The Presence of Orthorexia Within the Fitness Community
A condition that not many people, coaches or amateurs alike seem to understand fully. The prevalence of this condition within the industry is forever growing due to misinformation and poor understanding of what it means to have “good nutrition”. Firstly, we must understand what it means to be orthorexic, according to NEDA (National Eating Disorders Association) orthorexia can be defined as “having an obsession with proper or ‘healthful’ eating” and research into this shows a strong correlation with obsessive-compulsive disorder along with possible other eating disorders such as anorexia.
Many individuals are oblivious to the existence of such a condition and deem their eating habits as being “dedicated” etc, when in reality their association with food is exceptionally unhealthy and with possible health repercussions further down the line.
“Good” vs “bad” food
For clarification purposes, there is no such thing as a “good” or “bad” food item, all have their place in a healthy, balanced diet. The difference between what is considered “good” and “bad” food choices is down to nutritional content/value. Fruit, vegetables, meat and other unprocessed foods are considered healthy due to their rich vitamin, mineral and macronutrient make up, along with generally being low in calories. On the other hand, foods such as crisps, sweets and chocolate etc are demonised as “bad” foods due to their exceptionally high calorie content per serving.
The truth is that with ALL foods, if eaten in excess, they will have detrimental health repercussions, consistently eating in caloric excess will always result in weight gain and correlating health conditions, this rule applies for all foods not just those that are deemed as “unhealthy”, the only difference being the caloric content per serving is typically lower in “good” foods which means that the volume of food in which it would take to reach caloric excess is greater. Although we are able to eat larger portions of foods deemed to be “healthy”, it is also important to recognise that an excess of vitamin/ mineral rich foods can lead to chronic hypervitaminosis of fat-soluble vitamins A and D if multivitamin supplementation is included in an excessively vitamin rich diet.
The so called “bad” foods are unnecessarily avoided and are important in their own way for the health (sometimes sanity) of many people, a simple pick me up snack during the day or a biscuit with a cup of tea in the evening should be enjoyed by everyone whether you’re aiming for a caloric deficit or not. The misconception with these foods is the simple principle of moderation, a biscuit in the evening will not be detrimental to your health goals, but a packet will. These little treats are what makes a healthy, balanced diet sustainable and typically, most people focussed on “clean eating” tend to exclude these completely from day one and in turn it results in a failed attempt. Allowing these indulgences are crucial for mental health, especially when making large lifestyle changes and should be enjoyed as opposed to criminalised.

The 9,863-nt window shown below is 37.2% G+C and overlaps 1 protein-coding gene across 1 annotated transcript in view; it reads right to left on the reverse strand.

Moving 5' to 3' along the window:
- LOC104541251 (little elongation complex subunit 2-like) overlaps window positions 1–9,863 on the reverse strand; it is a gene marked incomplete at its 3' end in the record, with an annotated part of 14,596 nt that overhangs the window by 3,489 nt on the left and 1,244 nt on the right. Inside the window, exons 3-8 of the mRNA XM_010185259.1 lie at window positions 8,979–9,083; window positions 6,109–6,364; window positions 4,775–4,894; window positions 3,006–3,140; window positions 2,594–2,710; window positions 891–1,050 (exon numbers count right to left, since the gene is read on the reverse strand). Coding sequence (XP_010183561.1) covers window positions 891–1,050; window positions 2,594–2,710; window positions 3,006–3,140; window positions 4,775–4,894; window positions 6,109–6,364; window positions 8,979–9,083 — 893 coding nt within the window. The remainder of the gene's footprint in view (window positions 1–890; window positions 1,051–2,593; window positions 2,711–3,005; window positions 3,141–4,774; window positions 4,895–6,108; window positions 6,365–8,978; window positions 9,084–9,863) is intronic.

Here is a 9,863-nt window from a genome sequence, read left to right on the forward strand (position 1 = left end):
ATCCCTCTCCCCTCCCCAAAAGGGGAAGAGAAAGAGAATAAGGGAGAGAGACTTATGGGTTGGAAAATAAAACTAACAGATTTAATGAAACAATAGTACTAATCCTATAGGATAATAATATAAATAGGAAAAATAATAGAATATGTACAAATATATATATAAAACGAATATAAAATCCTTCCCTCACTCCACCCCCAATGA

Warning signs of orthorexia
- Compulsive checking of food labels
- Excessive concern for health of ingredients
- Body image issues
- Excessive restriction of certain food groups
- Distress when there is little “healthy” food available
Possible health repercussions
- Muscular atrophy
- Poor sleep
- Vitamin deficiencies
- Weakened immune system
The warning signs along with health repercussions of orthorexia are not limited to those listed above and can be extensive and correlate highly to those of other eating disorders such as anorexia. These are serious medical issues and should be addressed to your doctor if you feel concern.
In conclusion, I feel that orthorexia is a condition that could be mitigated through a stronger presence of important information present in regards to the importance of variation, freedom and fulfilment one should receive from their everyday eating habits. Every food can be enjoyed in moderation as a part of a healthy balanced diet.
By Tireoghain O’Neill
(Beat provides Helplines for adults and young people offering support and information about eating disorders. These Helplines are free to call from all phones.)
Helpline: 0808 801 0677
Studentline: 0808 801 0811
Youthline: 0808 801 0711